In As Night Falls, Sandy has created a new family because the one she came from was so annihilating, so damaging. And when that new family is threatened, it’s the one thing Sandy can’t stand to lose. In a way, she’s escaped her family of origin, but she hasn’t really. It still has the power to fell her, to suck her down. Only by becoming strong enough to save her husband and daughter can Sandy fully inhabit the life she has built versus the one she was given.

And we all have the power to do that—it just may happen in less dramatic ways.

This might seem like a weird question, but I always read acknowledgement pages and yours, at seven pages long, was fascinating. Not only did you give us a window into your life, but there was such a generous spirit, especially to other writers. (“Writers need writers,” you write, and they do indeed.) Can you talk about all of this? I think the writing community, when it is cooperative, rather than competitive, saves lives, spirits, and enriches our work.

It doesn’t seem weird at all! I love reading acknowledgments too, and I take great care in writing mine. (The horror at the thought of leaving someone out!) Anyway, I’m so glad you enjoyed them.

The writing community is how I finally got published after an eleven year journey/struggle/battle. I’d gotten close a lot of times—and I do mean a lot: Over the course of those years, I worked with three different agents and we had fifteen “almost-offers” on novels that were submitted. (An almost-offer happens when an editor wishes to acquire a book, but doesn’t get buy-in from her editorial board or someone else at the publisher). My first published novel was the eighth one I had written.

What made it happen in the end was that an author whose work I love—but whom I didn’t know except as a fan—agreed to read my unpublished manuscript. As if that wasn’t enough of a leap, after reading it she handed it over to her own editor. This author’s editor became my own weeks later. So it took me eleven years and a few weeks to get published. When it happens, like love, it happens.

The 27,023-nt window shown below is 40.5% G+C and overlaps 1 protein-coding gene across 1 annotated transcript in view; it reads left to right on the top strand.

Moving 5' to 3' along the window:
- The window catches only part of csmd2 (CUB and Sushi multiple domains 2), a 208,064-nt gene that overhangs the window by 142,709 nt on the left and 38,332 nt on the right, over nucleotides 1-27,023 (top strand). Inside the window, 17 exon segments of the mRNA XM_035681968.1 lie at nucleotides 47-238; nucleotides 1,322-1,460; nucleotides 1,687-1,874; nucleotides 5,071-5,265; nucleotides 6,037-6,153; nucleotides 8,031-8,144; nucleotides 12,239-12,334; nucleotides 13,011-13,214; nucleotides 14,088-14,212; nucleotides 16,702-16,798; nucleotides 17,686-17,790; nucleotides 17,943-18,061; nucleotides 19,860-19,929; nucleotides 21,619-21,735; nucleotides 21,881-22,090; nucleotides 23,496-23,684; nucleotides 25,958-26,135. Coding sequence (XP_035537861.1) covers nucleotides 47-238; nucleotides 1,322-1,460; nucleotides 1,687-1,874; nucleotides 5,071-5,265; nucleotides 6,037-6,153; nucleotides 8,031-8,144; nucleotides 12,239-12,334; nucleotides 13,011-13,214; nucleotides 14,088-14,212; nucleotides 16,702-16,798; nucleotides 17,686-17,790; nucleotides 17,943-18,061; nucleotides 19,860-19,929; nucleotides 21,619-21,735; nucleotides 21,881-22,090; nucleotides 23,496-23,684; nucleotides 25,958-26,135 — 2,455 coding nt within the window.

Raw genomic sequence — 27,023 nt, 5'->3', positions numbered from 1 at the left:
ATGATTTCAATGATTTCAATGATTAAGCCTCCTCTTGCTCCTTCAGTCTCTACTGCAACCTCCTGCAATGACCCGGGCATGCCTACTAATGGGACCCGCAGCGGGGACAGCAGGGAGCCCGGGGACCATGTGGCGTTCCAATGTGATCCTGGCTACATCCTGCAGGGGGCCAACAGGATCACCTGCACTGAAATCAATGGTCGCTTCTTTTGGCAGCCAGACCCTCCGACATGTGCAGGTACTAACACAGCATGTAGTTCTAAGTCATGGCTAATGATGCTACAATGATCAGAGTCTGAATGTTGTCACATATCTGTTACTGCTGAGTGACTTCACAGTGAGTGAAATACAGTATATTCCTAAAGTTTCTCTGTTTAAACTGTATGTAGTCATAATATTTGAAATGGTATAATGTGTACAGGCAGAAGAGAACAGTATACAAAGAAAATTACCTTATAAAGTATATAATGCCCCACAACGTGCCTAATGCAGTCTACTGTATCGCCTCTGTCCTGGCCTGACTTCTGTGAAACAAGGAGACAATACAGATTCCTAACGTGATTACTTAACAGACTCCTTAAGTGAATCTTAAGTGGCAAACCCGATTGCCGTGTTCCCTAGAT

Dennis Lehane talks about writers “sending the elevator down” and that is what I’ve been lucky enough to experience in the writing world. Unlike the music or film or theater industry, which seems to be rife with competition, I haven’t seen that in publishing. Perhaps it exists and I’m not privy to it. But I think by putting a great deal of support out there—as you do, Caroline—we invite support and good will back into our lives and our creative processes.

If anyone reading this column is running for the elevator, shout out to me. I’ll hold it for you.

What’s obsessing you now and why?

My book-in-progress! Well, I’m also headed out on tour for As Night Falls this summer, and planning a three month, 100 stop tour is pretty consuming. But the story I’m currently writing is always the most blissful, and right now, I am lost in its world. I wonder if my heroine will triumph? I wonder if she’ll be able to find one of those families-of-her-construction?

What question didn’t I ask that I should have?

Your questions were all so incisive and penetrating. You spoke to how we dig deep as writers, and what that kind of mining brings to our work. Completing this interview, carrying it around with me (figuratively) for a few weeks, was such an empowering experience.

But I’ll address one less optimistic dimension lest people who are struggling in their journeys—towards publication, or towards a completed book—feel alone. I’ll ask myself, What is the hard part?   There are two, and they both start with the letter R, and they both cause me fits and pain and grief at times.  Revision.  Rejection

None of us gets out of this game alive, right? But by encountering writers like you, Caroline, who build a web of connections and offer insight into each one, we can sure play a few fantastic rounds.  One more R word, and it’s the name of this author game—we do it with every book we write, friend we meet, story we tell—not to mention the overarching theme in As Night Falls.